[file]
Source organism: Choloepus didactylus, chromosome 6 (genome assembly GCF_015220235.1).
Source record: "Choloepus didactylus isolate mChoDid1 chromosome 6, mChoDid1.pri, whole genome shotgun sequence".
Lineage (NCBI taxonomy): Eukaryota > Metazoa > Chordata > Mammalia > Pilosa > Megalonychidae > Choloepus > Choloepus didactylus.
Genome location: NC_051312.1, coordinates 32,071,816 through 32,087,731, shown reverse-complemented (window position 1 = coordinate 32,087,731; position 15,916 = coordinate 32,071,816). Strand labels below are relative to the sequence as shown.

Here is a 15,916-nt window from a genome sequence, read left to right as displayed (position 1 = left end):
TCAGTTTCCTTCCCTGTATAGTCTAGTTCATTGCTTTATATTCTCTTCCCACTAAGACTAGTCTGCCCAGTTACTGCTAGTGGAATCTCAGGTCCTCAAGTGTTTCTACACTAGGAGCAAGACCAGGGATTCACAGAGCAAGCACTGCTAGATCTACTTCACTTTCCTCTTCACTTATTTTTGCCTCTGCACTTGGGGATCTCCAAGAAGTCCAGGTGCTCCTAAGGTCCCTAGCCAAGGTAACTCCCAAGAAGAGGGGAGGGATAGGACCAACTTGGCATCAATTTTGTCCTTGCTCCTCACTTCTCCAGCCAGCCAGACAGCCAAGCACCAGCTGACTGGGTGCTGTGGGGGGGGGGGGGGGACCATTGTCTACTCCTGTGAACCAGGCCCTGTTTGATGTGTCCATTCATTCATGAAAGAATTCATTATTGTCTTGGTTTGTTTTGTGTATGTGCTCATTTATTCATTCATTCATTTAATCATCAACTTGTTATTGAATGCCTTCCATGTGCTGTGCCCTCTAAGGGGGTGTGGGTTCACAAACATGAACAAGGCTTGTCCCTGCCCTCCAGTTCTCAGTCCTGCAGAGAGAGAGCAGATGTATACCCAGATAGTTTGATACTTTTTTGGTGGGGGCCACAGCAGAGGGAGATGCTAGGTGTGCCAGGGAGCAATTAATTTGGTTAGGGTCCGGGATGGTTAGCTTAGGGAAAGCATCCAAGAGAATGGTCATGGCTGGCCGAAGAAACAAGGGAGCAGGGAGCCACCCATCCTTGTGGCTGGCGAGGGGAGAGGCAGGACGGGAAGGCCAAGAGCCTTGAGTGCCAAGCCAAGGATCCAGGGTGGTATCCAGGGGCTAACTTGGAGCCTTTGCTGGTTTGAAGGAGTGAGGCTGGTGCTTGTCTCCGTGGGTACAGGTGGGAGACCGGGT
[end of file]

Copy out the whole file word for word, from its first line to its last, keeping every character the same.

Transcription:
Source organism: Choloepus didactylus, chromosome 6 (genome assembly GCF_015220235.1).
Source record: "Choloepus didactylus isolate mChoDid1 chromosome 6, mChoDid1.pri, whole genome shotgun sequence".
Lineage (NCBI taxonomy): Eukaryota > Metazoa > Chordata > Mammalia > Pilosa > Megalonychidae > Choloepus > Choloepus didactylus.
Genome location: NC_051312.1, coordinates 32,071,816 through 32,087,731, shown reverse-complemented (window position 1 = coordinate 32,087,731; position 15,916 = coordinate 32,071,816). Strand labels below are relative to the sequence as shown.

Here is a 15,916-nt window from a genome sequence, read left to right as displayed (position 1 = left end):
TCAGTTTCCTTCCCTGTATAGTCTAGTTCATTGCTTTATATTCTCTTCCCACTAAGACTAGTCTGCCCAGTTACTGCTAGTGGAATCTCAGGTCCTCAAGTGTTTCTACACTAGGAGCAAGACCAGGGATTCACAGAGCAAGCACTGCTAGATCTACTTCACTTTCCTCTTCACTTATTTTTGCCTCTGCACTTGGGGATCTCCAAGAAGTCCAGGTGCTCCTAAGGTCCCTAGCCAAGGTAACTCCCAAGAAGAGGGGAGGGATAGGACCAACTTGGCATCAATTTTGTCCTTGCTCCTCACTTCTCCAGCCAGCCAGACAGCCAAGCACCAGCTGACTGGGTGCTGTGGGGGGGGGGGGGGGACCATTGTCTACTCCTGTGAACCAGGCCCTGTTTGATGTGTCCATTCATTCATGAAAGAATTCATTATTGTCTTGGTTTGTTTTGTGTATGTGCTCATTTATTCATTCATTCATTTAATCATCAACTTGTTATTGAATGCCTTCCATGTGCTGTGCCCTCTAAGGGGGTGTGGGTTCACAAACATGAACAAGGCTTGTCCCTGCCCTCCAGTTCTCAGTCCTGCAGAGAGAGAGCAGATGTATACCCAGATAGTTTGATACTTTTTTGGTGGGGGCCACAGCAGAGGGAGATGCTAGGTGTGCCAGGGAGCAATTAATTTGGTTAGGGTCCGGGATGGTTAGCTTAGGGAAAGCATCCAAGAGAATGGTCATGGCTGGCCGAAGAAACAAGGGAGCAGGGAGCCACCCATCCTTGTGGCTGGCGAGGGGAGAGGCAGGACGGGAAGGCCAAGAGCCTTGAGTGCCAAGCCAAGGATCCAGGGTGGTATCCAGGGGCTAACTTGGAGCCTTTGCTGGTTTGAAGGAGTGAGGCTGGTGCTTGTCTCCGTGGGTACAGGTGGGAGACCGGGT